To Angelica Schuyler Church
Philadelphia May 24. 1797.
I learn through the newspapers your arrival at New York and hasten to welcome you to the bosom of your friends and native country. I feel1 one anxiety the less for the fate of the rotten bark from which you have escaped, and sincerely congratulate you on that escape. I wish I could have welcomed you to a state of perfect calm: but2 you will find that the agitations of Europe have reached even us, and that here, as there,3 they are permitted to disturb social life: that we have not yet learnt to give4 every thing to it’s proper place, discord to our5 senates, love and friendship to society. Your affections,6 I am persuaded, will spread themselves over the whole family of the good, without enquiring by what hard names they are politically called.7 You will preserve, from temper and8 inclination, the happy privilege of the ladies, to leave to the rougher sex, and to the newspapers, their party squabbles and reproaches. A thorough disgust at these had withdrawn me from public life under an absolute determination to avoid whatever could disturb the tranquility of my mind. I have been recalled however by the only voice which I had not resolution to disregard.9 Whether their will or my own will first carry me back10 is not yet very certain.11 A mutual consent is12 perhaps the most probable.
Tho’ you have taken so great a step, there is still a wide space between us. I shall entertain the hope that we may meet at this place, as on a middle ground. Perhaps you may find it not unpleasant in winter to get this much nearer the sun. But whether we meet or not, I shall for ever claim an esteem which continues to be very precious to me, and hope to be, at times, indulged with the mutual expression of it. What is become of our friends Cosway and de Corny? From the latter I have never heard. I had a letter from Madame Cosway about a year ago.13 I must join others with me in my enquiries after14 Catharine. Her friends at Monticello are well, and will be impatient to hear of her and from her. She must still permit an old man to love her. It will not stand in the way of any younger passion.15 Make my respects and congratulations acceptable if you please to Mr. Church, and recieve yourself the homage as constant as it is sincere of Your’s affectionately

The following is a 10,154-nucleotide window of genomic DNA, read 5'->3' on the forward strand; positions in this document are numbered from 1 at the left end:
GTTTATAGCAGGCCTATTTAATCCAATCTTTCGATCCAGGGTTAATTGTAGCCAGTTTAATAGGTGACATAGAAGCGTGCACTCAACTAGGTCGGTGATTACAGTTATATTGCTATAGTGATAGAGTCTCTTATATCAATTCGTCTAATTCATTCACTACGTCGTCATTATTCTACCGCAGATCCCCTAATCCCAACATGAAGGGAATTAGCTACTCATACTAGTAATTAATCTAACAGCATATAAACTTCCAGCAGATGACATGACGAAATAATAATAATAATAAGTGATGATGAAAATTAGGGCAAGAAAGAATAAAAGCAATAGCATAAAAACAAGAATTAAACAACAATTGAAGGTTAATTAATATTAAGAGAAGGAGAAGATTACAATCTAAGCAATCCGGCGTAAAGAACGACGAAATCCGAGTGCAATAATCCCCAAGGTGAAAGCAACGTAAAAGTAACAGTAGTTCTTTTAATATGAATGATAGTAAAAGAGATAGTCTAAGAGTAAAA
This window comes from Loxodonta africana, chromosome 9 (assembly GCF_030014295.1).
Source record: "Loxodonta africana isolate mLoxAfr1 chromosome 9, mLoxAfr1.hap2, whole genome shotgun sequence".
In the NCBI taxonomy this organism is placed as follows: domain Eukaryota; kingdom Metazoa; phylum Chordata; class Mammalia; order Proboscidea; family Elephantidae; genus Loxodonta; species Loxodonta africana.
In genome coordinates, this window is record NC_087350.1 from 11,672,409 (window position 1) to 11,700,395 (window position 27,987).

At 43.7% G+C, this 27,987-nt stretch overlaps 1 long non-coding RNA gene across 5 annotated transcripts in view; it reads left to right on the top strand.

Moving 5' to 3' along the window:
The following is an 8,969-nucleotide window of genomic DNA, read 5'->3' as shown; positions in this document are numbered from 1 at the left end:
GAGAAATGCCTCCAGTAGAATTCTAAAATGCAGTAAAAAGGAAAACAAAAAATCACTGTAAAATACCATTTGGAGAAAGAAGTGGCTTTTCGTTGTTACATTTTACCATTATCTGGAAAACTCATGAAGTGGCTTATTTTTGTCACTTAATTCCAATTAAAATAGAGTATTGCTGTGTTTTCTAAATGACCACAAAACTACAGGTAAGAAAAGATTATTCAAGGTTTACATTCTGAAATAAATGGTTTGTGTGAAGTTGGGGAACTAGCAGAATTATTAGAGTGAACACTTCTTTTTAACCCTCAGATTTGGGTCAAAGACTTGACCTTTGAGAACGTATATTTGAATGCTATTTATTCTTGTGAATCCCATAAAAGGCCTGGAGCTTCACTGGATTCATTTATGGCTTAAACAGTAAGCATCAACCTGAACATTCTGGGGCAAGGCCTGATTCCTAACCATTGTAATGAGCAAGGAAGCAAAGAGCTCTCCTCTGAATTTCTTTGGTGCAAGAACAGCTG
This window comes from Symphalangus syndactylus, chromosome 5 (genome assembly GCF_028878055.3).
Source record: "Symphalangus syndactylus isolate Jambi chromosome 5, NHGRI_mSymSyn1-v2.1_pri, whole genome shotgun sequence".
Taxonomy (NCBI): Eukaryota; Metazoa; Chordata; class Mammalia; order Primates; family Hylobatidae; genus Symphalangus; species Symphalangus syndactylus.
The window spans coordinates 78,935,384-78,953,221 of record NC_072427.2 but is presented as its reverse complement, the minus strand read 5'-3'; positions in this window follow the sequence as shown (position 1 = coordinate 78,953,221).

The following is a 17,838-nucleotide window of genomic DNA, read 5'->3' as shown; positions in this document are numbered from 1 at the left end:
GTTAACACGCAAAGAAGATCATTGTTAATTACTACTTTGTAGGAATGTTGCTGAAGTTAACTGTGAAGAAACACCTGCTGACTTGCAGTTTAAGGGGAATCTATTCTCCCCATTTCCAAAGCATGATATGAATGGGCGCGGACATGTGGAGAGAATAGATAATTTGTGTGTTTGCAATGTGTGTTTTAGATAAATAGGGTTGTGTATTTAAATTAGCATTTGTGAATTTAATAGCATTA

RC (ViU). Dft (DLC); with one significant variation (see note 10) and numerous emendations, the most important of which are noted below.
The Church family’s arrival at New York in the Fair American on 20 May 1797 was announced in the Philadelphia Gazette, 23 May 1797.
1. Word interlined in Dft in place of “shall have.”
2. Sentence to this point interlined in Dft.
3. In Dft TJ first wrote “you will find however that we also have our agitations, and that here, as in the country you left” before altering the preceding passage to read as above.
4. Word interlined in Dft in place of “confine.”
5. Word interlined in Dft in place of “the.”
6. Word interlined in Dft in place of “good will.”
7. In Dft TJ first wrote “by what names they are politically distinguished” before altering the passage to read as above.
8. Preceding two words interlined in Dft.
9. Word interlined in Dft in place of “withstand.”
10. In Dft TJ here wrote “to the calm from which I have been extracted.”
11. In Dft TJ here canceled “I shall flatter my self with the la[tter.] It is not improbable that both may.”
12. In Dft TJ first concluded the sentence with “not improbable” before altering it to read as above.
13. In Dft TJ here canceled “Nor do I forget my young friend Catherine tho’ she has probably forgotten her old one.”
14. In Dft TJ here canceled “Miss.”
15. Preceding sentence interlined in Dft.